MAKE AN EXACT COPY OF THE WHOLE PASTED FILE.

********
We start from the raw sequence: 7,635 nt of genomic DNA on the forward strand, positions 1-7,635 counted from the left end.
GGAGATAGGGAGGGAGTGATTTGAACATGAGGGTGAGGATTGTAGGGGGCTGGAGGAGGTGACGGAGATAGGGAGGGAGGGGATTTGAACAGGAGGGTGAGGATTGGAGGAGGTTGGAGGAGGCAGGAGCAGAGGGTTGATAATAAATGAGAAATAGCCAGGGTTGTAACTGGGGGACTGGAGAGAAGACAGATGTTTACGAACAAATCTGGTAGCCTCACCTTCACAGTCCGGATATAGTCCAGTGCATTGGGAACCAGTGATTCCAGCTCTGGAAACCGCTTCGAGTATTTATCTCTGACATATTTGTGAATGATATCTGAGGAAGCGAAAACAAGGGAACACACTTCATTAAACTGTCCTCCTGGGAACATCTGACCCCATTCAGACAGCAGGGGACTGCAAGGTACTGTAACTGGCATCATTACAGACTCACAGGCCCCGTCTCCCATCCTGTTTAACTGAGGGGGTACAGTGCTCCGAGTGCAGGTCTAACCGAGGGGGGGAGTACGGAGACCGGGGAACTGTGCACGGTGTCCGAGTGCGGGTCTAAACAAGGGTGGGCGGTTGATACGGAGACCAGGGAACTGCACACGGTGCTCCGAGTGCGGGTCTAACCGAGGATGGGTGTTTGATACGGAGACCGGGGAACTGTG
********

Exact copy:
We start from the raw sequence: 7,635 nt of genomic DNA on the forward strand, positions 1-7,635 counted from the left end.
GGAGATAGGGAGGGAGTGATTTGAACATGAGGGTGAGGATTGTAGGGGGCTGGAGGAGGTGACGGAGATAGGGAGGGAGGGGATTTGAACAGGAGGGTGAGGATTGGAGGAGGTTGGAGGAGGCAGGAGCAGAGGGTTGATAATAAATGAGAAATAGCCAGGGTTGTAACTGGGGGACTGGAGAGAAGACAGATGTTTACGAACAAATCTGGTAGCCTCACCTTCACAGTCCGGATATAGTCCAGTGCATTGGGAACCAGTGATTCCAGCTCTGGAAACCGCTTCGAGTATTTATCTCTGACATATTTGTGAATGATATCTGAGGAAGCGAAAACAAGGGAACACACTTCATTAAACTGTCCTCCTGGGAACATCTGACCCCATTCAGACAGCAGGGGACTGCAAGGTACTGTAACTGGCATCATTACAGACTCACAGGCCCCGTCTCCCATCCTGTTTAACTGAGGGGGTACAGTGCTCCGAGTGCAGGTCTAACCGAGGGGGGGAGTACGGAGACCGGGGAACTGTGCACGGTGTCCGAGTGCGGGTCTAAACAAGGGTGGGCGGTTGATACGGAGACCAGGGAACTGCACACGGTGCTCCGAGTGCGGGTCTAACCGAGGATGGGTGTTTGATACGGAGACCGGGGAACTGTG